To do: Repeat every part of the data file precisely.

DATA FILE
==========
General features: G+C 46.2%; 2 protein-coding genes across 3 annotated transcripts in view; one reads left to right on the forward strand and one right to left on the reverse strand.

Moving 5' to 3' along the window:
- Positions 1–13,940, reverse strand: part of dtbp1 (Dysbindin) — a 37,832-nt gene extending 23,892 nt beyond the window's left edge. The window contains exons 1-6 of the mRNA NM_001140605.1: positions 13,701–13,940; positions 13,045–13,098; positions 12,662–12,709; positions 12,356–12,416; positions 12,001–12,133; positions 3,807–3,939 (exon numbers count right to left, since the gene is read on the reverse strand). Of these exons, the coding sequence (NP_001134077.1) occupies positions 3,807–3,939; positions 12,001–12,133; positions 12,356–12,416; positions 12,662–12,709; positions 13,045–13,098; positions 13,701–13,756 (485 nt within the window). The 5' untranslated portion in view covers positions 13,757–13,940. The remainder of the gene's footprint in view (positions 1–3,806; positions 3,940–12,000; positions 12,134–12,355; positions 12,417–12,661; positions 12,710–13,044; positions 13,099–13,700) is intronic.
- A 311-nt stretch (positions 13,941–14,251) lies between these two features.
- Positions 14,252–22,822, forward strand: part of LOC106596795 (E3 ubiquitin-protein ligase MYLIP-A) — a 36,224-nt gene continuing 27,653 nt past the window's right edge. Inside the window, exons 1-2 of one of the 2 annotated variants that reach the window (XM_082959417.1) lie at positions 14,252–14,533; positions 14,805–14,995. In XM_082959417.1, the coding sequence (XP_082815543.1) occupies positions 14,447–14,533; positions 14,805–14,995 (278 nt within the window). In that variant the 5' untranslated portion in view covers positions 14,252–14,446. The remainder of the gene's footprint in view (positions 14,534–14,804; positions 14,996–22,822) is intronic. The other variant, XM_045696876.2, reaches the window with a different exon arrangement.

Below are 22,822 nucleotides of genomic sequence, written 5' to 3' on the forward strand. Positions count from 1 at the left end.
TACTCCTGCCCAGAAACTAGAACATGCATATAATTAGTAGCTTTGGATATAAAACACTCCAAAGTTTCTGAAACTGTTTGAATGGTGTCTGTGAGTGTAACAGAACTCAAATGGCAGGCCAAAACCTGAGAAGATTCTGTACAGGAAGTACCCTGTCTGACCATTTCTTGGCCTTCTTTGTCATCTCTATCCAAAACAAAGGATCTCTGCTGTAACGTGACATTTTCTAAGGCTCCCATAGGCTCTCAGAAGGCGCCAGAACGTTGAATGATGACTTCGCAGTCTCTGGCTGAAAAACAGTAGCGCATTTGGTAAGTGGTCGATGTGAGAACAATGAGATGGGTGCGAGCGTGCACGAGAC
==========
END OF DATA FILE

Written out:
General features: G+C 46.2%; 2 protein-coding genes across 3 annotated transcripts in view; one reads left to right on the forward strand and one right to left on the reverse strand.

Moving 5' to 3' along the window:
- Positions 1–13,940, reverse strand: part of dtbp1 (Dysbindin) — a 37,832-nt gene extending 23,892 nt beyond the window's left edge. The window contains exons 1-6 of the mRNA NM_001140605.1: positions 13,701–13,940; positions 13,045–13,098; positions 12,662–12,709; positions 12,356–12,416; positions 12,001–12,133; positions 3,807–3,939 (exon numbers count right to left, since the gene is read on the reverse strand). Of these exons, the coding sequence (NP_001134077.1) occupies positions 3,807–3,939; positions 12,001–12,133; positions 12,356–12,416; positions 12,662–12,709; positions 13,045–13,098; positions 13,701–13,756 (485 nt within the window). The 5' untranslated portion in view covers positions 13,757–13,940. The remainder of the gene's footprint in view (positions 1–3,806; positions 3,940–12,000; positions 12,134–12,355; positions 12,417–12,661; positions 12,710–13,044; positions 13,099–13,700) is intronic.
- A 311-nt stretch (positions 13,941–14,251) lies between these two features.
- Positions 14,252–22,822, forward strand: part of LOC106596795 (E3 ubiquitin-protein ligase MYLIP-A) — a 36,224-nt gene continuing 27,653 nt past the window's right edge. Inside the window, exons 1-2 of one of the 2 annotated variants that reach the window (XM_082959417.1) lie at positions 14,252–14,533; positions 14,805–14,995. In XM_082959417.1, the coding sequence (XP_082815543.1) occupies positions 14,447–14,533; positions 14,805–14,995 (278 nt within the window). In that variant the 5' untranslated portion in view covers positions 14,252–14,446. The remainder of the gene's footprint in view (positions 14,534–14,804; positions 14,996–22,822) is intronic. The other variant, XM_045696876.2, reaches the window with a different exon arrangement.

Below are 22,822 nucleotides of genomic sequence, written 5' to 3' on the forward strand. Positions count from 1 at the left end.
TACTCCTGCCCAGAAACTAGAACATGCATATAATTAGTAGCTTTGGATATAAAACACTCCAAAGTTTCTGAAACTGTTTGAATGGTGTCTGTGAGTGTAACAGAACTCAAATGGCAGGCCAAAACCTGAGAAGATTCTGTACAGGAAGTACCCTGTCTGACCATTTCTTGGCCTTCTTTGTCATCTCTATCCAAAACAAAGGATCTCTGCTGTAACGTGACATTTTCTAAGGCTCCCATAGGCTCTCAGAAGGCGCCAGAACGTTGAATGATGACTTCGCAGTCTCTGGCTGAAAAACAGTAGCGCATTTGGTAAGTGGTCGATGTGAGAACAATGAGATGGGTGCGAGCGTGCACGAGAC